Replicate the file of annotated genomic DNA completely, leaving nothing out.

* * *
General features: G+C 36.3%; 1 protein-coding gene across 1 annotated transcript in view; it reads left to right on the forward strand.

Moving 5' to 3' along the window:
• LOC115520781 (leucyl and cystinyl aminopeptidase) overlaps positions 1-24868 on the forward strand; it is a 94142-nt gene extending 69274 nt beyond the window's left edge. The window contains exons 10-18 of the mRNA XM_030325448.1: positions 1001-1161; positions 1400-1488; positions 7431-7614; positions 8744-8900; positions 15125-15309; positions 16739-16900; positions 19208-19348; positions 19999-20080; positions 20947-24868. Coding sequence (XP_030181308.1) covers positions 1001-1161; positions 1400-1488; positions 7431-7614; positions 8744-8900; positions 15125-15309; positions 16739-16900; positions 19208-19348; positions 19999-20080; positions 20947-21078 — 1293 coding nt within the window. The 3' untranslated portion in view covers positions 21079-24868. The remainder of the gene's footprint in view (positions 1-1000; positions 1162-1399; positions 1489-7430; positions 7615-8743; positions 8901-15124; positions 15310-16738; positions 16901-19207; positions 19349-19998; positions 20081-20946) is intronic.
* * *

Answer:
General features: G+C 36.3%; 1 protein-coding gene across 1 annotated transcript in view; it reads left to right on the forward strand.

Moving 5' to 3' along the window:
• LOC115520781 (leucyl and cystinyl aminopeptidase) overlaps positions 1-24868 on the forward strand; it is a 94142-nt gene extending 69274 nt beyond the window's left edge. The window contains exons 10-18 of the mRNA XM_030325448.1: positions 1001-1161; positions 1400-1488; positions 7431-7614; positions 8744-8900; positions 15125-15309; positions 16739-16900; positions 19208-19348; positions 19999-20080; positions 20947-24868. Coding sequence (XP_030181308.1) covers positions 1001-1161; positions 1400-1488; positions 7431-7614; positions 8744-8900; positions 15125-15309; positions 16739-16900; positions 19208-19348; positions 19999-20080; positions 20947-21078 — 1293 coding nt within the window. The 3' untranslated portion in view covers positions 21079-24868. The remainder of the gene's footprint in view (positions 1-1000; positions 1162-1399; positions 1489-7430; positions 7615-8743; positions 8901-15124; positions 15310-16738; positions 16901-19207; positions 19349-19998; positions 20081-20946) is intronic.